Jack is a time traveler and former con man from the 51st century. A bisexual, he is the first openly non-heterosexual character in the history of Doctor Who. In contrast to the wiser and older Doctor, Jack is more a man of action, more willing to see the hands-on solution to the problem at hand. As a consequence of his death and resurrection in the 2005 series finale of Doctor Who, the character becomes immortal, a lasting change throughout his appearances in both series. Adding another layer to the character is a vague backstory which is gradually revealed as both programmes progress.
The character's introduction served to posit him as a secondary hero and a rival to the series protagonist, the Doctor,simultaneously paralleling the Doctor's detached alien nature with Jack's humanity and "heart". In another contrast, where the Doctor is a pacifist, Jack is more inclined to see violent means to reach similar ends.
John Barrowman has described Jack as the Doctor's "muscle and guns man". Whereas in the classic series the female "companions" were sometimes exploited and sexualised for the entertainment of predominantly male audiences, the producers could reverse this dynamic with Jack, citing an equal need amongst modern audiences to "look at good looking men". John Barrowman linked the larger number of women watching the show as a key factor in this.
John Barrowman himself was a key factor in the conception of Captain Jack. Barrowman describes that at the time of his initial casting, Davies and co-executive producer, Julie Gardner had explained to him that they "basically wrote the character around [John]".John recounts Davies as having been searching for an actor with a "matinée idol quality", telling him that "the only one in the whole of Britain who could do it was you". A number of television critics have likened John's performance as Captain Jack to those of Hollywood actor Tom Cruise.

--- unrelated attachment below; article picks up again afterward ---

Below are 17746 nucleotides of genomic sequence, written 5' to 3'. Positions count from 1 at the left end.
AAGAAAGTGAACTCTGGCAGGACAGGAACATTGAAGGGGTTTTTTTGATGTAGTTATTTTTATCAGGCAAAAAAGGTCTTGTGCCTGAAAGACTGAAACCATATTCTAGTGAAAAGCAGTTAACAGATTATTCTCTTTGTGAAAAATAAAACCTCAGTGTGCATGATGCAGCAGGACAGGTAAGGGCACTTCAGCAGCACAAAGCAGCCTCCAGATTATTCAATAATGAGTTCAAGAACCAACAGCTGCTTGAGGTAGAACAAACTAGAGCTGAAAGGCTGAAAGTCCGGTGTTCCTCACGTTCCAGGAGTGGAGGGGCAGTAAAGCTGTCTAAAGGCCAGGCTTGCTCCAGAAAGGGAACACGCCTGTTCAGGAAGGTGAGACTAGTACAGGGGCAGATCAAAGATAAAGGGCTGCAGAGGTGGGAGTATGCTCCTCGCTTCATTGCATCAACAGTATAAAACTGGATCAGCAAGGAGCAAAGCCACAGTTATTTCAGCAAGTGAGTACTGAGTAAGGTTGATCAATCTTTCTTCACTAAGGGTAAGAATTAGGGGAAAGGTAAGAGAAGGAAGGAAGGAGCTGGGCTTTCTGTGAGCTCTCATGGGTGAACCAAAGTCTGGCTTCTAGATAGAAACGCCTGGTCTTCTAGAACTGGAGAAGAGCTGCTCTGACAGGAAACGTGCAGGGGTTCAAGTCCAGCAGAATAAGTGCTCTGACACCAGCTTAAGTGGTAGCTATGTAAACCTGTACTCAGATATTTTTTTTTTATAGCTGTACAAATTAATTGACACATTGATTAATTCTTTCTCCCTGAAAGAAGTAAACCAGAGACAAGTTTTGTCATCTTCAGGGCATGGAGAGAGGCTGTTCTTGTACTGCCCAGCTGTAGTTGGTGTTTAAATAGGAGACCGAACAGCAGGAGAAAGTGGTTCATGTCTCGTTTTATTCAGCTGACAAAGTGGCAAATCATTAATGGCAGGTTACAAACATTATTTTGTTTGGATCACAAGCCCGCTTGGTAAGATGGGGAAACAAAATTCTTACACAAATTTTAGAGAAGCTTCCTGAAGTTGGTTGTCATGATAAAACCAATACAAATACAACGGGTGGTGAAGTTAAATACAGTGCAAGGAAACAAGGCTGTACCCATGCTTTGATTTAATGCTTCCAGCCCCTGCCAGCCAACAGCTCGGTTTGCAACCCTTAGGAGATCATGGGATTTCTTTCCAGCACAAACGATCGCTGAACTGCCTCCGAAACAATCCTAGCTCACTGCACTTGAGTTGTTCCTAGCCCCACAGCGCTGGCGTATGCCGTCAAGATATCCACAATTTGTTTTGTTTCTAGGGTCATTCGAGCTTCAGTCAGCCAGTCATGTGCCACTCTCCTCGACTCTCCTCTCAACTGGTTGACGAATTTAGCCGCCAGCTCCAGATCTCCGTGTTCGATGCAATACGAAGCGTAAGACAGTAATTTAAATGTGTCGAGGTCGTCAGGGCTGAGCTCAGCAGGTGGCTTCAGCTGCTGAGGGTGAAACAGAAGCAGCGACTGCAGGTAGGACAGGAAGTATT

"[H]e’s bisexual, but in the realm of the show, we call him omnisexual, because on the show, [the characters] also have sex with aliens who take human form, and sex with male-male, women-women, all sorts of combinations." —John Barrowman.
Jack is bisexual, and is also the first Doctor Who character to be openly anything other than heterosexual. In Jack's first appearance, the Doctor suggests that Jack's orientation is more common in the 51st century, when mankind will deal with multiple alien species and becomes more sexually flexible.
Within Doctor Who's narrative, Jack's sexual orientation is not specifically labeled as that could "make it an issue". The bisexuality-related labels "pansexual" and "omnisexual" are also frequently applied to the character. Writer Steven Moffat suggests that questions of sexual orientation do not even enter into Jack's mind. Within Torchwood, the character refers to sexual orientation classifications as "quaint".
The character is described as both "lethally charming... good looking and utterly captivating", as well as "flirtatious, cunning, clever and a bit of an action man".
Within Doctor Who, Jack's personality is relatively light-hearted, although this changes in Torchwood's first series, where he becomes a darker character. In Torchwood Series 1, Jack has been shaped by his ongoing search for the Doctor and also by his role as a leader, in which he is predominantly more aloof. In Torchwood, he would occasionally inquire or muse about the afterlife and religion, sympathising with a man's desire to die.
Returning in Doctor Who Series 3, Jack indicates he now maintains a less suicidal outlook than before. In the second series of Torchwood, Jack became a much more light-hearted character once again, after appearances in Doctor Who where he was reunited with the Doctor.
When he observes fellow companion Martha Jones exhibiting feelings of unrequited love for the Doctor, he subtly admits he felt a degree of unrequited attraction for the Time Lord as well. Jack also appears to harbour romantic feelings for two of his employees, Gwen and Ianto, telling them both that they were the reason he returned to Cardiff, and asking Ianto on a date.
In several instances in Torchwood, Jack displays no qualms about killing a person of any species, which within Doctor Who, allows Jack's character to act in ways the lead character cannot. When reuniting with the Doctor in the 2007 series, he is verbally warned "don't you dare" when pointing a gun, and scolded when contemplating snapping the Master's neck.
Witnessing the murder of his colleague Owen Harper (Burn Gorman), Jack shoots his killer in the forehead, killing him in an act of swift revenge. By contrast, in other episodes, especially with regard to the dying, the aged, and the lonely, Jack displays kindness and sympathy, going so far as to lie to ease pain. This humanity and compassion for the dying may relate to his adamant existentialist philosophies.